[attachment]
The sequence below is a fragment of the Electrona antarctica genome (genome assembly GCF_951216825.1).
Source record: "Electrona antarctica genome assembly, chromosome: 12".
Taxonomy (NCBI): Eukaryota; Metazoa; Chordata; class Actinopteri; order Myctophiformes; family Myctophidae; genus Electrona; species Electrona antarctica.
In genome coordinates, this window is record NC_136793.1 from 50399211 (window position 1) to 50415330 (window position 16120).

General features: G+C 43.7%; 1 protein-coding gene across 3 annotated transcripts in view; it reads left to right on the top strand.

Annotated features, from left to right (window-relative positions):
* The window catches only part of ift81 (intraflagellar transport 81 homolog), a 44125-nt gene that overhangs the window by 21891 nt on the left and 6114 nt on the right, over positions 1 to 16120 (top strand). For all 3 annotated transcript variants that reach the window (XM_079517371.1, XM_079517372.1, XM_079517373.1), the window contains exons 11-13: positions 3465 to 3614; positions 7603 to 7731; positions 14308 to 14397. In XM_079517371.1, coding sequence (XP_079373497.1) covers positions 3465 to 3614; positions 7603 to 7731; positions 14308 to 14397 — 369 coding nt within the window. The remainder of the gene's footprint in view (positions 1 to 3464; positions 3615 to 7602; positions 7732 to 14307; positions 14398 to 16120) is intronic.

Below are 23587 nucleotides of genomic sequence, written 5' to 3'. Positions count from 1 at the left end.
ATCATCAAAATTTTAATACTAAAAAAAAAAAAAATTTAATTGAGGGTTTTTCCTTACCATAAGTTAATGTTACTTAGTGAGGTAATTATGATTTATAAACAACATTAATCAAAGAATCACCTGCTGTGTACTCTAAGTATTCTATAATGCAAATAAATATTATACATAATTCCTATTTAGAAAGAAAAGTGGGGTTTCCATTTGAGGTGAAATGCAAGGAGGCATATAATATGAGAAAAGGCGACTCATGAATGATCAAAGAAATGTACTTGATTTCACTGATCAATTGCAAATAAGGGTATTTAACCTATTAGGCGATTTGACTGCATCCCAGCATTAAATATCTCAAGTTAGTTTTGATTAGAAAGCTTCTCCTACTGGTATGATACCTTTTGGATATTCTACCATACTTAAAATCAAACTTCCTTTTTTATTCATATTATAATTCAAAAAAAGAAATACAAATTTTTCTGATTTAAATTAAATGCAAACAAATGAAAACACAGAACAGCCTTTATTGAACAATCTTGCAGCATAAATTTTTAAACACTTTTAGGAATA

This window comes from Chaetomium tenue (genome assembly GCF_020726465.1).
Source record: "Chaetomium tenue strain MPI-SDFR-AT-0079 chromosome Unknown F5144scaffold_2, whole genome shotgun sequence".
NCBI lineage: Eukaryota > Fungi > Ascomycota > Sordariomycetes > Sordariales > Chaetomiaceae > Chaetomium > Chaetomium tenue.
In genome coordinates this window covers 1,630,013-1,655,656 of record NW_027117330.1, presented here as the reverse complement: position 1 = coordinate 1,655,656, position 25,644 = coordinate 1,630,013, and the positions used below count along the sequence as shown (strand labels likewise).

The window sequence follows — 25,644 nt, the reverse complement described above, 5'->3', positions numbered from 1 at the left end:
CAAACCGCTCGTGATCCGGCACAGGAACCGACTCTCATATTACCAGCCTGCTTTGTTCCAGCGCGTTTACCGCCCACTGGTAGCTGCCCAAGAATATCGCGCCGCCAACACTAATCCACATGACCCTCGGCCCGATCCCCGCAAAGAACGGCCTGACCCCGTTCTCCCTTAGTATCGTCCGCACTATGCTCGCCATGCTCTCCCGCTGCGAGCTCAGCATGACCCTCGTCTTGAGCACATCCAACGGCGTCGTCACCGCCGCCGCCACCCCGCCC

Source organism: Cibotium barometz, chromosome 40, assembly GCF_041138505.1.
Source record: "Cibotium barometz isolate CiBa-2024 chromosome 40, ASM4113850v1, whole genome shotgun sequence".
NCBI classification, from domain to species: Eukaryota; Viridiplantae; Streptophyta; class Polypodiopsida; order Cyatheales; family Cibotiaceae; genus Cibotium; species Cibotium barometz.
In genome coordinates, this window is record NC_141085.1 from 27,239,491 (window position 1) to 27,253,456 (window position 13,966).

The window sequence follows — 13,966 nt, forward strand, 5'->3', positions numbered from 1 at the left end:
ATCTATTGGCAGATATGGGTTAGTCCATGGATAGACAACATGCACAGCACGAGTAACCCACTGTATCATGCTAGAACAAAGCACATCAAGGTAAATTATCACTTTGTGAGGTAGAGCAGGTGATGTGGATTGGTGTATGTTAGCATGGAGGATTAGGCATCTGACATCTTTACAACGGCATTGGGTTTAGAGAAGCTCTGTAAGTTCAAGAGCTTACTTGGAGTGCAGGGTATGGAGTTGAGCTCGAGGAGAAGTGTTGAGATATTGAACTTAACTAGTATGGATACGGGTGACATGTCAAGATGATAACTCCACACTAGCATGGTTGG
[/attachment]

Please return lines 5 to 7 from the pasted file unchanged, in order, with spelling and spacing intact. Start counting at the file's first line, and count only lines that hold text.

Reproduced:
General features: G+C 43.7%; 1 protein-coding gene across 3 annotated transcripts in view; it reads left to right on the top strand.

Annotated features, from left to right (window-relative positions):
* The window catches only part of ift81 (intraflagellar transport 81 homolog), a 44125-nt gene that overhangs the window by 21891 nt on the left and 6114 nt on the right, over positions 1 to 16120 (top strand). For all 3 annotated transcript variants that reach the window (XM_079517371.1, XM_079517372.1, XM_079517373.1), the window contains exons 11-13: positions 3465 to 3614; positions 7603 to 7731; positions 14308 to 14397. In XM_079517371.1, coding sequence (XP_079373497.1) covers positions 3465 to 3614; positions 7603 to 7731; positions 14308 to 14397 — 369 coding nt within the window. The remainder of the gene's footprint in view (positions 1 to 3464; positions 3615 to 7602; positions 7732 to 14307; positions 14398 to 16120) is intronic.